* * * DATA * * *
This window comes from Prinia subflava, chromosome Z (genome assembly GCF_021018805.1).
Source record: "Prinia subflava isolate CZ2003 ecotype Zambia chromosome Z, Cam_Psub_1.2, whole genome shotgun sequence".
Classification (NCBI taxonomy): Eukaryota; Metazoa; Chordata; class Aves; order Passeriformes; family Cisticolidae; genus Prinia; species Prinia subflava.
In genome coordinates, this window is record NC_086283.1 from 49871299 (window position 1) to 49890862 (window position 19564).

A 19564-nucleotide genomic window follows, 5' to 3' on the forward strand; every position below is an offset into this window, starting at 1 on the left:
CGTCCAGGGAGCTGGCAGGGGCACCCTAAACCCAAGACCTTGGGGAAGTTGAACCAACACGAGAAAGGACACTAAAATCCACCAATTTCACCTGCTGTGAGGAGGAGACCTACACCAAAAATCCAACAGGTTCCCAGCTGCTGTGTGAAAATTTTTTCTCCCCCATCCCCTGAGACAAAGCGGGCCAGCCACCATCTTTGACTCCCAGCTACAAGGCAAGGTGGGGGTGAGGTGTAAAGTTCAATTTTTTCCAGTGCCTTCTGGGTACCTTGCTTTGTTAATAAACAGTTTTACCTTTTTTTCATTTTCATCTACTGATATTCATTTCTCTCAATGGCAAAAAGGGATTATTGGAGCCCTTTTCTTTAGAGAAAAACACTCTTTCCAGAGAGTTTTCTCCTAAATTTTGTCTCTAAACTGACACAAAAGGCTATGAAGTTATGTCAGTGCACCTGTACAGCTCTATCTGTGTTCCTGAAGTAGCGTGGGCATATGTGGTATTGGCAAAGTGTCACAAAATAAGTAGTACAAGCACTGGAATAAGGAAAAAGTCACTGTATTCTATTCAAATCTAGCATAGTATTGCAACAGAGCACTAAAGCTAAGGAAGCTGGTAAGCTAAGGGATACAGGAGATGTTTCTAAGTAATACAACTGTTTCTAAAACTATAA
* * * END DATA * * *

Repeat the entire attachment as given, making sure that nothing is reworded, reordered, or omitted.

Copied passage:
This window comes from Prinia subflava, chromosome Z (genome assembly GCF_021018805.1).
Source record: "Prinia subflava isolate CZ2003 ecotype Zambia chromosome Z, Cam_Psub_1.2, whole genome shotgun sequence".
Classification (NCBI taxonomy): Eukaryota; Metazoa; Chordata; class Aves; order Passeriformes; family Cisticolidae; genus Prinia; species Prinia subflava.
In genome coordinates, this window is record NC_086283.1 from 49871299 (window position 1) to 49890862 (window position 19564).

A 19564-nucleotide genomic window follows, 5' to 3' on the forward strand; every position below is an offset into this window, starting at 1 on the left:
CGTCCAGGGAGCTGGCAGGGGCACCCTAAACCCAAGACCTTGGGGAAGTTGAACCAACACGAGAAAGGACACTAAAATCCACCAATTTCACCTGCTGTGAGGAGGAGACCTACACCAAAAATCCAACAGGTTCCCAGCTGCTGTGTGAAAATTTTTTCTCCCCCATCCCCTGAGACAAAGCGGGCCAGCCACCATCTTTGACTCCCAGCTACAAGGCAAGGTGGGGGTGAGGTGTAAAGTTCAATTTTTTCCAGTGCCTTCTGGGTACCTTGCTTTGTTAATAAACAGTTTTACCTTTTTTTCATTTTCATCTACTGATATTCATTTCTCTCAATGGCAAAAAGGGATTATTGGAGCCCTTTTCTTTAGAGAAAAACACTCTTTCCAGAGAGTTTTCTCCTAAATTTTGTCTCTAAACTGACACAAAAGGCTATGAAGTTATGTCAGTGCACCTGTACAGCTCTATCTGTGTTCCTGAAGTAGCGTGGGCATATGTGGTATTGGCAAAGTGTCACAAAATAAGTAGTACAAGCACTGGAATAAGGAAAAAGTCACTGTATTCTATTCAAATCTAGCATAGTATTGCAACAGAGCACTAAAGCTAAGGAAGCTGGTAAGCTAAGGGATACAGGAGATGTTTCTAAGTAATACAACTGTTTCTAAAACTATAA